Jealousy, lust and honour seeking
The Mishnah says in Pirkei Avos (4:28) says: "Jealousy, lust and honour [seeking] take a person out of this world." This Mishnah teaches us what happens when a person is jealous or has a craving to satisfy his lust, or when someone seeks honour and glory for everything he does. Such a person, says the Mishnah, becomes obsessed and does not act in a rational way. As a matter of fact, whenever a person sins, the transgression is rooted in one of these three character flaws. Jealousy may drive a person to steal, rob and even kill. Lust and cravings can bring a person to eat what the Torah prohibits or to engage in illicit relationships. And honour seeking makes a person arrogant and haughty in his dealings with his fellow human beings.
With this Mishnah in mind we can well understand what the Steipler Gaon answered Rabbi Shulsinger. When the Rambam writes that "whoever stood at Mount Sinai, he and his descendants will forever believe in the prophecy of Moses", the Rambam refers to a person functioning on an intellectual level. But when a person's mind has been contaminated by his environment, or even if a person eats what the Torah prohibits, this will influence a person's mindset to the extent that he may reject what he would otherwise accept on a pure intellectual level (see Yuma 39b). Even when a person is craving for something prohibited by the Torah, this in itself, said the Steipler, can distort the person's belief in order to justify what he wants to do.
Anger, death, vows and degradation
In Pirkei Avos (4:23), it further says: "Don't appease your friend in the time of his anger, and don't console him at the time when his dead is lying before him. Don't try to absolve a person at the time when he makes his vow, and don't attempt to see him at the time of his degradation." The Maharal explains that the common denominator of these four situations is that a person, who is in any of them, will not act rationally. If you try to appease a person who is angry, it will only add to his anger. Similarly, if you try to console someone who just lost someone dear, that he has not even had a chance to bury, the wound is too fresh for the person to be able to accept consolation. To the contrary, it will only add to his pain and aggravation. This is also the case by someone who made a vow. At that moment, the person is so obsessed with his undertaking, that he will not accept any excuse to be absolved. And finally, if you try to see a person who has just been degraded, it will only add insult to injury.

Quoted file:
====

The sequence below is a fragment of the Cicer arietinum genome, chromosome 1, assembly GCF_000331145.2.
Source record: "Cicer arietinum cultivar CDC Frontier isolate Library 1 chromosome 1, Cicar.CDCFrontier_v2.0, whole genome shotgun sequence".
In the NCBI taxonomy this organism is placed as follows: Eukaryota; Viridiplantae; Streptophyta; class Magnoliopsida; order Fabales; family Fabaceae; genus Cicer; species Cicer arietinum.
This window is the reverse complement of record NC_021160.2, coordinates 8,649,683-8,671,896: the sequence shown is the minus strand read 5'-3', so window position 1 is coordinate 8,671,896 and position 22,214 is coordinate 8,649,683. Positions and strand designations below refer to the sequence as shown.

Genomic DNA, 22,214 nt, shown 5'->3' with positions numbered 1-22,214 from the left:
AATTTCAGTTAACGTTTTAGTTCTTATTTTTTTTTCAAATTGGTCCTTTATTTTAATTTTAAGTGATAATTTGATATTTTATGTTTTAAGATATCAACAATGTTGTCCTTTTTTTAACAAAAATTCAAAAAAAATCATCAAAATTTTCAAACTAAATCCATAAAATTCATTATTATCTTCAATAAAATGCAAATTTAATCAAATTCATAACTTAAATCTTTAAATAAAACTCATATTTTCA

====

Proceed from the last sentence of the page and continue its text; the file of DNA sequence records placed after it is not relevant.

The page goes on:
Despite Korach's rhetoric claiming that he was defending the honour of the whole Jewish nation (see Rashi Bamidbar 16:19), our sages reveal that the real cause for Korach's rebellion was his jealousy. Not only was he jealous of Moses and Aaron being the leaders of the Jewish people, but even more so because Moses had appointed his younger cousin, Elizaphon ben Uziel, as leader of the family of Kehoth. Korach felt that this was a great injustice. As the senior member of the family, he felt that he should have been honoured with this appointment. We now clearly see how Korach's jealousy and honour seeking got the better of him and brought about his totally irrational conduct.
Similarly, when Cain expressed his blasphemy, whether in words or in action, he was angry and jealous of his younger brother, Abel. Even when G'd spoke to him it did not help. Nothing could appease him in his time of anger. It does not make any difference who the person is, or how smart he is. All of a person's intellectual knowledge becomes totally useless at a time when he becomes consumed by his emotions and negative character traits.
Prepare in advance
The Torah relates these incidents of the conduct of Cain and Korach to teach us how cautious we must be in our personal life. We must learn to train ourselves and our children how to develop good character traits, and how to be prepared in advance, in case we are confronted with a situation that could trigger an emotional response. Only in this way can we hope to overcome our emotions and live up to the high standards set for us by the Torah.
These words were based on a talk given by Rabbi Avraham Kahn, the Rosh Yeshiva and Founder of Yeshivas Keser Torah in Toronto.
Shalom. Michael Deverett